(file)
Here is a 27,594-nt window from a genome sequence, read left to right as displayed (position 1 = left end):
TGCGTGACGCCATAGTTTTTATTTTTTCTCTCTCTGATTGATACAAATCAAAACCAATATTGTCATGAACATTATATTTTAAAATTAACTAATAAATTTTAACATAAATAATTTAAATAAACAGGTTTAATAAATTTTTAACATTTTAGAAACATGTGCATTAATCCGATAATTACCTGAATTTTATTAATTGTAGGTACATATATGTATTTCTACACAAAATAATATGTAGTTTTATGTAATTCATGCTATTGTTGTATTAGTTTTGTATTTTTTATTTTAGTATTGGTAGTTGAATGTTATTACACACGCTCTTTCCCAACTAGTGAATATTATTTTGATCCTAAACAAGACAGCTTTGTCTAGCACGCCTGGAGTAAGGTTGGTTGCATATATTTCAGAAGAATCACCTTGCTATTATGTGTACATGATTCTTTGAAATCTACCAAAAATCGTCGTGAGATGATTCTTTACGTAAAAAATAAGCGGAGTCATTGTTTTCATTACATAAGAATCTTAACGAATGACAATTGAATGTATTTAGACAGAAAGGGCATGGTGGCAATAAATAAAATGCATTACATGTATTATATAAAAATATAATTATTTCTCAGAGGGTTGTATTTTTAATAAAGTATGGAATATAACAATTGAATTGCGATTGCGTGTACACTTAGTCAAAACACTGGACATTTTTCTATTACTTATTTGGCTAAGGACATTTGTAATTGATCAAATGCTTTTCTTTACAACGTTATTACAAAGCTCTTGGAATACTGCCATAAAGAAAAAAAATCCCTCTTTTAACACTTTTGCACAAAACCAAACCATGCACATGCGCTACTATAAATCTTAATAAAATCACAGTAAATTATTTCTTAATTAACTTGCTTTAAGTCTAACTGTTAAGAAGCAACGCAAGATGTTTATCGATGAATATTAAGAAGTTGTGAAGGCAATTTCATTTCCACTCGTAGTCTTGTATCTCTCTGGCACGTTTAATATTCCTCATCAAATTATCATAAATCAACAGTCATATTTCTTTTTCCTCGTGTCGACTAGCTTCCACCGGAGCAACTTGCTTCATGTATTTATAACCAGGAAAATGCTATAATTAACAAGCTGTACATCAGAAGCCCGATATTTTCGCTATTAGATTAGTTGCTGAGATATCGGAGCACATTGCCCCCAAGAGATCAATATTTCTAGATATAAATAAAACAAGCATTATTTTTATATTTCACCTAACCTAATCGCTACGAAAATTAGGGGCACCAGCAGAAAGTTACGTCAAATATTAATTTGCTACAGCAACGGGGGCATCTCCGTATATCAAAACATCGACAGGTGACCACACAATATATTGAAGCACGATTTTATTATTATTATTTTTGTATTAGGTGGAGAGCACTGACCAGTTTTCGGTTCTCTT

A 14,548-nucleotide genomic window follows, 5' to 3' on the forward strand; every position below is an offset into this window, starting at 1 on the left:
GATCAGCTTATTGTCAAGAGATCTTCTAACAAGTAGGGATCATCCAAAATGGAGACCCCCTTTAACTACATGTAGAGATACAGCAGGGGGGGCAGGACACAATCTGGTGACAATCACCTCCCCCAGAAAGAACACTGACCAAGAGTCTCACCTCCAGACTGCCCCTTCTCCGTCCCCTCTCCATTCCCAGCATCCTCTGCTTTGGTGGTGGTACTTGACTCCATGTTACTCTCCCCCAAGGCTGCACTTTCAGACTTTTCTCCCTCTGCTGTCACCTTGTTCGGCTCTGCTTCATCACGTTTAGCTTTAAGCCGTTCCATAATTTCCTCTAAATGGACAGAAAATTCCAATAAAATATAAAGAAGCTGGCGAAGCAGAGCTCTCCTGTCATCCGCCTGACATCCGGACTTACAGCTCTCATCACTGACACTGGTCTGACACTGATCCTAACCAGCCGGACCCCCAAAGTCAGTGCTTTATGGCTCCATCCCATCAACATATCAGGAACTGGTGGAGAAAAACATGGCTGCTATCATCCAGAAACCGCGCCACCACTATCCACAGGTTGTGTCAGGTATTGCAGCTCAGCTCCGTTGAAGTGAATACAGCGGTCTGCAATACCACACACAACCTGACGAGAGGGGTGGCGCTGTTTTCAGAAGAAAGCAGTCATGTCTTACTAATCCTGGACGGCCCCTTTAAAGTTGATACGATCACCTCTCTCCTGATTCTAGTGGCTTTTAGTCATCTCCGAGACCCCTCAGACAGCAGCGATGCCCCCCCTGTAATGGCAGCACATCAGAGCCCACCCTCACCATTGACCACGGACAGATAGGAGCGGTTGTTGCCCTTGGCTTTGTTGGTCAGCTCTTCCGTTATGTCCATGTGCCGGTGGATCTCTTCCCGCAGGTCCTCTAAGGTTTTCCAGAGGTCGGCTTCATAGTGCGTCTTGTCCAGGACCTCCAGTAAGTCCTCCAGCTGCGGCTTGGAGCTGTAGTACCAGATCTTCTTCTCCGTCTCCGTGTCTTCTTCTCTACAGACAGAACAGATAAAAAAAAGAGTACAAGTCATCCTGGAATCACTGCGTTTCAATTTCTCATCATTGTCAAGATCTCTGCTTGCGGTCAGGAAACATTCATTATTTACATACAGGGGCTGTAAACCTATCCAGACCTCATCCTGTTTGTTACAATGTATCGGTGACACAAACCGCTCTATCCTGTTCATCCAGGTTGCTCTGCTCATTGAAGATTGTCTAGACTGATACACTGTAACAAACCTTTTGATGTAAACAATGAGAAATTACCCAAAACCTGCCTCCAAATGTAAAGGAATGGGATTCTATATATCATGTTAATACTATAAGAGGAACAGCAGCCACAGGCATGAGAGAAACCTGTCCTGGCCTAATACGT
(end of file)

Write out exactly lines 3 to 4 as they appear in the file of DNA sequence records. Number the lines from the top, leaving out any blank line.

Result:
A 14,548-nucleotide genomic window follows, 5' to 3' on the forward strand; every position below is an offset into this window, starting at 1 on the left:
GATCAGCTTATTGTCAAGAGATCTTCTAACAAGTAGGGATCATCCAAAATGGAGACCCCCTTTAACTACATGTAGAGATACAGCAGGGGGGGCAGGACACAATCTGGTGACAATCACCTCCCCCAGAAAGAACACTGACCAAGAGTCTCACCTCCAGACTGCCCCTTCTCCGTCCCCTCTCCATTCCCAGCATCCTCTGCTTTGGTGGTGGTACTTGACTCCATGTTACTCTCCCCCAAGGCTGCACTTTCAGACTTTTCTCCCTCTGCTGTCACCTTGTTCGGCTCTGCTTCATCACGTTTAGCTTTAAGCCGTTCCATAATTTCCTCTAAATGGACAGAAAATTCCAATAAAATATAAAGAAGCTGGCGAAGCAGAGCTCTCCTGTCATCCGCCTGACATCCGGACTTACAGCTCTCATCACTGACACTGGTCTGACACTGATCCTAACCAGCCGGACCCCCAAAGTCAGTGCTTTATGGCTCCATCCCATCAACATATCAGGAACTGGTGGAGAAAAACATGGCTGCTATCATCCAGAAACCGCGCCACCACTATCCACAGGTTGTGTCAGGTATTGCAGCTCAGCTCCGTTGAAGTGAATACAGCGGTCTGCAATACCACACACAACCTGACGAGAGGGGTGGCGCTGTTTTCAGAAGAAAGCAGTCATGTCTTACTAATCCTGGACGGCCCCTTTAAAGTTGATACGATCACCTCTCTCCTGATTCTAGTGGCTTTTAGTCATCTCCGAGACCCCTCAGACAGCAGCGATGCCCCCCCTGTAATGGCAGCACATCAGAGCCCACCCTCACCATTGACCACGGACAGATAGGAGCGGTTGTTGCCCTTGGCTTTGTTGGTCAGCTCTTCCGTTATGTCCATGTGCCGGTGGATCTCTTCCCGCAGGTCCTCTAAGGTTTTCCAGAGGTCGGCTTCATAGTGCGTCTTGTCCAGGACCTCCAGTAAGTCCTCCAGCTGCGGCTTGGAGCTGTAGTACCAGATCTTCTTCTCCGTCTCCGTGTCTTCTTCTCTACAGACAGAACAGATAAAAAAAAGAGTACAAGTCATCCTGGAATCACTGCGTTTCAATTTCTCATCATTGTCAAGATCTCTGCTTGCGGTCAGGAAACATTCATTATTTACATACAGGGGCTGTAAACCTATCCAGACCTCATCCTGTTTGTTACAATGTATCGGTGACACAAACCGCTCTATCCTGTTCATCCAGGTTGCTCTGCTCATTGAAGATTGTCTAGACTGATACACTGTAACAAACCTTTTGATGTAAACAATGAGAAATTACCCAAAACCTGCCTCCAAATGTAAAGGAATGGGATTCTATATATCATGTTAATACTATAAGAGGAACAGCAGCCACAGGCATGAGAGAAACCTGTCCTGGCCTAATACGT